Digital Negative Developing

Discussion in 'Photography discussion' started by __howdy__, Jan 2, 2018.

  1. __howdy__

    __howdy__ Winger

    Looking for some advice. Came across a stash of negatives from the 90's. I would quite like to scan these in digitally, and I walked into a store today to enquire to find the price was much higher than I expected. I have around 50 reels of negatives, so I googled DIY kits. Came across a couple at quite reasonable prices, but I have to say I have no idea what I'm doing.

    The advice I'm looking for is, is this a simple enough task and are there any that you would recommend? They aren't anything special photo wise, just family stuff. Was thinking of buying this:
  2. andy m

    andy m Midfield

    You could pick up an Epson flatbed scanner second hand that'll handle 35mm negs for not a lot of money - sub £50 - and probably sell it on for what you paid once you're done. Even new they're not that much:

    Or, if you have a digital SLR and a macro-ish lens you could digitise them that way too, ideally over a light box but you could make a ghetto one with some (non textured) tracing paper over a masked off window if you were desperate and not hugely fussed about having highest quality digital copies. Works out a lot quicker than scanning, once everything is set up.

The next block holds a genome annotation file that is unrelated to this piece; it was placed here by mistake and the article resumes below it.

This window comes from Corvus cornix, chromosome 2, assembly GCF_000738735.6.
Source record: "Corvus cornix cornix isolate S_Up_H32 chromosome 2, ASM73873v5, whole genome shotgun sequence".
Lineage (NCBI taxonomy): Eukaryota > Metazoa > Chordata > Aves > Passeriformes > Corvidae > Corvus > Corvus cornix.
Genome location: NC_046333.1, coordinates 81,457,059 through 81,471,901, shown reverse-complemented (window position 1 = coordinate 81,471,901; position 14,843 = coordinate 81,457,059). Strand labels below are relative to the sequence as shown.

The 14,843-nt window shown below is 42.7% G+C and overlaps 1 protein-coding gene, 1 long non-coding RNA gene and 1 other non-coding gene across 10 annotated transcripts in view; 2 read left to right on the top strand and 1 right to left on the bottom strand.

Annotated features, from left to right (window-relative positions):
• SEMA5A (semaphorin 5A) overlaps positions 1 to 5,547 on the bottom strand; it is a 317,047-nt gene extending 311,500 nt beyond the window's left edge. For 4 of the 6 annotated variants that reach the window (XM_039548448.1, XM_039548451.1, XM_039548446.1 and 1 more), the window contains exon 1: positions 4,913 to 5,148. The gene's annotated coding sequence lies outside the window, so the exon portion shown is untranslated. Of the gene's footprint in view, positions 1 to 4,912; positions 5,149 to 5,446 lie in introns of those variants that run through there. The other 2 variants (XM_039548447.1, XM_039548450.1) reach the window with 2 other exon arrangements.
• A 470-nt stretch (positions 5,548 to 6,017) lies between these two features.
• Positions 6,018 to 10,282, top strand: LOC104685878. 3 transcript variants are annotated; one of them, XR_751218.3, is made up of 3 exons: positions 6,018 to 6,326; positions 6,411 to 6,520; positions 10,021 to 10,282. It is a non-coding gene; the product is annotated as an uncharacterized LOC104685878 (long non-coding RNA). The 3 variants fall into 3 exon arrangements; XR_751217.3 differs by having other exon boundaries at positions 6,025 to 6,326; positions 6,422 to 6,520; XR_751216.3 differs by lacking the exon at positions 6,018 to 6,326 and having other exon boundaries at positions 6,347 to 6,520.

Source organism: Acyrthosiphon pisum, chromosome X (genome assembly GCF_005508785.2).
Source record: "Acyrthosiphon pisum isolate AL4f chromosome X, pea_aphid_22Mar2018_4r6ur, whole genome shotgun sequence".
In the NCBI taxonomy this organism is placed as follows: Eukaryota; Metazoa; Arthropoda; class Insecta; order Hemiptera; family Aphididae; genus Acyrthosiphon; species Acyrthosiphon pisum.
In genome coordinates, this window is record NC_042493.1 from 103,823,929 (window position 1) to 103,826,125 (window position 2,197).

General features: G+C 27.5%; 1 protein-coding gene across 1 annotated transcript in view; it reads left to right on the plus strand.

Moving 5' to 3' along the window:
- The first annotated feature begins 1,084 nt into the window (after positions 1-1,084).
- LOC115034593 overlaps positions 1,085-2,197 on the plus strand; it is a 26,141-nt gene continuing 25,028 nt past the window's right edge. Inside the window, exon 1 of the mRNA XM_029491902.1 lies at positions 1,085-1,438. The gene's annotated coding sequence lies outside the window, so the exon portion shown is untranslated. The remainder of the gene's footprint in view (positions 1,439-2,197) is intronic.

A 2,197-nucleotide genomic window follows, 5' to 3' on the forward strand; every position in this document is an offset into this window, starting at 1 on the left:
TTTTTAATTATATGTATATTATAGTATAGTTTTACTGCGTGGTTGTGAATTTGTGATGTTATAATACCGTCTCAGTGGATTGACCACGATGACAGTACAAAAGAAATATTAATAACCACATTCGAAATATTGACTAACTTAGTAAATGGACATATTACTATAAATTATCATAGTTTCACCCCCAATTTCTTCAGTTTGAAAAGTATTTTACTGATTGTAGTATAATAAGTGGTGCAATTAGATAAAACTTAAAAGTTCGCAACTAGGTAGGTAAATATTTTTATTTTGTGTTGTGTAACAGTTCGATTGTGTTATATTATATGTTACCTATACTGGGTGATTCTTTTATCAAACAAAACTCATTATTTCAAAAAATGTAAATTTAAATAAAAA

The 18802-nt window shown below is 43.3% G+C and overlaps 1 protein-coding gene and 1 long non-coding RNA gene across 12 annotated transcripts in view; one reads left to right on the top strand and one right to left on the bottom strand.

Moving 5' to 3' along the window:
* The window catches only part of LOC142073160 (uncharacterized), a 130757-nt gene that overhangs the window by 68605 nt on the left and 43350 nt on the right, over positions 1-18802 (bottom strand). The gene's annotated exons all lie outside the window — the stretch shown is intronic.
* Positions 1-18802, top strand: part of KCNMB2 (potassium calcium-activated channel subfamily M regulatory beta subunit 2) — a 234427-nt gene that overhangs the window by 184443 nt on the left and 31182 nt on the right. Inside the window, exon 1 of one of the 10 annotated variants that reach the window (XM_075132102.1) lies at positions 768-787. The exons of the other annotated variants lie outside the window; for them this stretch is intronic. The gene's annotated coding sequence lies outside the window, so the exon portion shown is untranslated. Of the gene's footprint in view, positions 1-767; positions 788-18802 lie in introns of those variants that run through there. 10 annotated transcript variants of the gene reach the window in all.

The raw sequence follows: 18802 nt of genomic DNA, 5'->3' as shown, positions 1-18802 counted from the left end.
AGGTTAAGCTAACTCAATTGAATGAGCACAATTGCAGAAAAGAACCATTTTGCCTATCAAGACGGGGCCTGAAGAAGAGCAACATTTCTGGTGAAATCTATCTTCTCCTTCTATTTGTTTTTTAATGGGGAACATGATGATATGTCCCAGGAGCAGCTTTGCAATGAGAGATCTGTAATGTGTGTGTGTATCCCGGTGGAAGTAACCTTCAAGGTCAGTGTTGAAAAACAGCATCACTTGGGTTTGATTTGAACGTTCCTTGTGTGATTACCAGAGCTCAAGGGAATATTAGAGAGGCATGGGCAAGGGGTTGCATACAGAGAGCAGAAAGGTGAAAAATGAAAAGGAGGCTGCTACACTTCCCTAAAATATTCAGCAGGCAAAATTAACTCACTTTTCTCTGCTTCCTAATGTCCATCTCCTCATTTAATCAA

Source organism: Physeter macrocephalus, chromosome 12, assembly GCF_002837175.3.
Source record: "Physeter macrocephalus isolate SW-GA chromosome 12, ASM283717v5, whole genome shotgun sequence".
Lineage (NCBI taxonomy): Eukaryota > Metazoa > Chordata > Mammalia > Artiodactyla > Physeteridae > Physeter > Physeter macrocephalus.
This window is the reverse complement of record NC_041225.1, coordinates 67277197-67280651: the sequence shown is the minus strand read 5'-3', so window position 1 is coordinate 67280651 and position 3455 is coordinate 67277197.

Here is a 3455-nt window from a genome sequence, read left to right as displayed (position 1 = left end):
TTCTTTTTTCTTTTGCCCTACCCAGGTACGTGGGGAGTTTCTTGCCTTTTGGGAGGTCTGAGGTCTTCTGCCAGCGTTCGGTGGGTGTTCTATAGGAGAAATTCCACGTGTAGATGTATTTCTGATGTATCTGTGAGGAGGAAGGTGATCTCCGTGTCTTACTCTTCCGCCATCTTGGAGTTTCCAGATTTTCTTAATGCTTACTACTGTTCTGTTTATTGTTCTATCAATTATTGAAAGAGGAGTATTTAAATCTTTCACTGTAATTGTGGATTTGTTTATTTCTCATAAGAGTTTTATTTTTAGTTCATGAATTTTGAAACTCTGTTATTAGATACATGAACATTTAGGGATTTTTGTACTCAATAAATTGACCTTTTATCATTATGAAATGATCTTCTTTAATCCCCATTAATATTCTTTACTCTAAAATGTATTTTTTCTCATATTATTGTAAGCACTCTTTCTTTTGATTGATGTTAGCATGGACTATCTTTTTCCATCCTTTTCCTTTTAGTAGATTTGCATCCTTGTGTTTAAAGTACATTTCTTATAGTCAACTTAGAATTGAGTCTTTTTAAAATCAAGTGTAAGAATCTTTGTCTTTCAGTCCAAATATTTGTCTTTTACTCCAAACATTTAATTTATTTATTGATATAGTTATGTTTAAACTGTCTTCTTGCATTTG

Plenty of step by step guides to scanning with DSLRs online, here's one for slides as an example but the principle is the same:

    I've no idea how much swedish money is though, so that one you posted might be even cheaper and probably do the job.
  3. AB22 Easy Tiger

    AB22 Easy Tiger Nocturnal Tourist Staff Member Contributor

    I use the Epson flatbed scanner - good quality and relatively quick

    Edit: V550
    Last edited: Jan 2, 2018
  4. I also have an Epson (v500 IIRC) and while it's decent enough at the job I think I'd lose the will to live scanning 50 rolls of 35mm with it, unless the pictures were sufficiently interesting (amazing photos, lost family or historical stuff etc) to keep me engaged. Some people find it more enjoyable though. If there was a way of being selective over which frames to scan it would be much less daunting.

    There are alternatives that might be easier but one of the Epson flatbeds is probably the best balance between quality and cost.

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